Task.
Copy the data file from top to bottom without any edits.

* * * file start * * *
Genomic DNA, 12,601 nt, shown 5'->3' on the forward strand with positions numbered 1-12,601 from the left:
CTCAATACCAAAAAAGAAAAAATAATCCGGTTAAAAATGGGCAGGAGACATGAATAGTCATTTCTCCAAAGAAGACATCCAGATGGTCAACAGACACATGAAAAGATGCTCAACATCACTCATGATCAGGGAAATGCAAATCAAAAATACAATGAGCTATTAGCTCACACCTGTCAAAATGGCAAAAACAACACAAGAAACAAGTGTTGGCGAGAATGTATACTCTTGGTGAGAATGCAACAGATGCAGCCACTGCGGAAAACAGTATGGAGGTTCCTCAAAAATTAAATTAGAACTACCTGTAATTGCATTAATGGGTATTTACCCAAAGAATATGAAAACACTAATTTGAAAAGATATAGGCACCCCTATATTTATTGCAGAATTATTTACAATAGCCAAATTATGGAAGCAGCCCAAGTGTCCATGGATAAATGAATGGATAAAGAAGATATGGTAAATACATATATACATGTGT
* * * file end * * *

Genomic DNA, 12,601 nt, shown 5'->3' on the forward strand with positions numbered 1-12,601 from the left:
CTCAATACCAAAAAAGAAAAAATAATCCGGTTAAAAATGGGCAGGAGACATGAATAGTCATTTCTCCAAAGAAGACATCCAGATGGTCAACAGACACATGAAAAGATGCTCAACATCACTCATGATCAGGGAAATGCAAATCAAAAATACAATGAGCTATTAGCTCACACCTGTCAAAATGGCAAAAACAACACAAGAAACAAGTGTTGGCGAGAATGTATACTCTTGGTGAGAATGCAACAGATGCAGCCACTGCGGAAAACAGTATGGAGGTTCCTCAAAAATTAAATTAGAACTACCTGTAATTGCATTAATGGGTATTTACCCAAAGAATATGAAAACACTAATTTGAAAAGATATAGGCACCCCTATATTTATTGCAGAATTATTTACAATAGCCAAATTATGGAAGCAGCCCAAGTGTCCATGGATAAATGAATGGATAAAGAAGATATGGTAAATACATATATACATGTGT